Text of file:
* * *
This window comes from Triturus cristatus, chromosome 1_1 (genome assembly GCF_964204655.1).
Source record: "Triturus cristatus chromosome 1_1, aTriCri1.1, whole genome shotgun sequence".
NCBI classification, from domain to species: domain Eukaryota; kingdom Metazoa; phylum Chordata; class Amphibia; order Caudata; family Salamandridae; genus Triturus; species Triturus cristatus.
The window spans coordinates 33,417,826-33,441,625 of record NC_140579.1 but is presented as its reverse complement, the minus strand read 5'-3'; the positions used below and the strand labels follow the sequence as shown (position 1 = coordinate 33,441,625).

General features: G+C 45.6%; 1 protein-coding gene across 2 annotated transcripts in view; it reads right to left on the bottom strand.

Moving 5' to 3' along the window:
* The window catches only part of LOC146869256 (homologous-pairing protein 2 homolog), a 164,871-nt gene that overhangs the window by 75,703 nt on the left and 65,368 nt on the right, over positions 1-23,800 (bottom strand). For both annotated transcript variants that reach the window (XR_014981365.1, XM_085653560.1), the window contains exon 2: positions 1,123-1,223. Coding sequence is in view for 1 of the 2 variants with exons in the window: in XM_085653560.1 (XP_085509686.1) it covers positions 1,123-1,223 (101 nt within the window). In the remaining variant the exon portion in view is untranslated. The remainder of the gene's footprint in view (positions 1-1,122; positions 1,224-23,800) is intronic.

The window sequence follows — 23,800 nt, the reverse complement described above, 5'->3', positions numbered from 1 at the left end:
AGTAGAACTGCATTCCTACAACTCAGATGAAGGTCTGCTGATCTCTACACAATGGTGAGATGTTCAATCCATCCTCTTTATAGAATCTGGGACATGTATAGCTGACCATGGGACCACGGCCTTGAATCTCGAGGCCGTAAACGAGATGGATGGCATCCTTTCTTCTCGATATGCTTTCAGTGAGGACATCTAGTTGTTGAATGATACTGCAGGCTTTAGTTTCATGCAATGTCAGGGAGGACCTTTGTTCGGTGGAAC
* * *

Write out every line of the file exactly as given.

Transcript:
This window comes from Triturus cristatus, chromosome 1_1 (genome assembly GCF_964204655.1).
Source record: "Triturus cristatus chromosome 1_1, aTriCri1.1, whole genome shotgun sequence".
NCBI classification, from domain to species: domain Eukaryota; kingdom Metazoa; phylum Chordata; class Amphibia; order Caudata; family Salamandridae; genus Triturus; species Triturus cristatus.
The window spans coordinates 33,417,826-33,441,625 of record NC_140579.1 but is presented as its reverse complement, the minus strand read 5'-3'; the positions used below and the strand labels follow the sequence as shown (position 1 = coordinate 33,441,625).

General features: G+C 45.6%; 1 protein-coding gene across 2 annotated transcripts in view; it reads right to left on the bottom strand.

Moving 5' to 3' along the window:
* The window catches only part of LOC146869256 (homologous-pairing protein 2 homolog), a 164,871-nt gene that overhangs the window by 75,703 nt on the left and 65,368 nt on the right, over positions 1-23,800 (bottom strand). For both annotated transcript variants that reach the window (XR_014981365.1, XM_085653560.1), the window contains exon 2: positions 1,123-1,223. Coding sequence is in view for 1 of the 2 variants with exons in the window: in XM_085653560.1 (XP_085509686.1) it covers positions 1,123-1,223 (101 nt within the window). In the remaining variant the exon portion in view is untranslated. The remainder of the gene's footprint in view (positions 1-1,122; positions 1,224-23,800) is intronic.

The window sequence follows — 23,800 nt, the reverse complement described above, 5'->3', positions numbered from 1 at the left end:
AGTAGAACTGCATTCCTACAACTCAGATGAAGGTCTGCTGATCTCTACACAATGGTGAGATGTTCAATCCATCCTCTTTATAGAATCTGGGACATGTATAGCTGACCATGGGACCACGGCCTTGAATCTCGAGGCCGTAAACGAGATGGATGGCATCCTTTCTTCTCGATATGCTTTCAGTGAGGACATCTAGTTGTTGAATGATACTGCAGGCTTTAGTTTCATGCAATGTCAGGGAGGACCTTTGTTCGGTGGAAC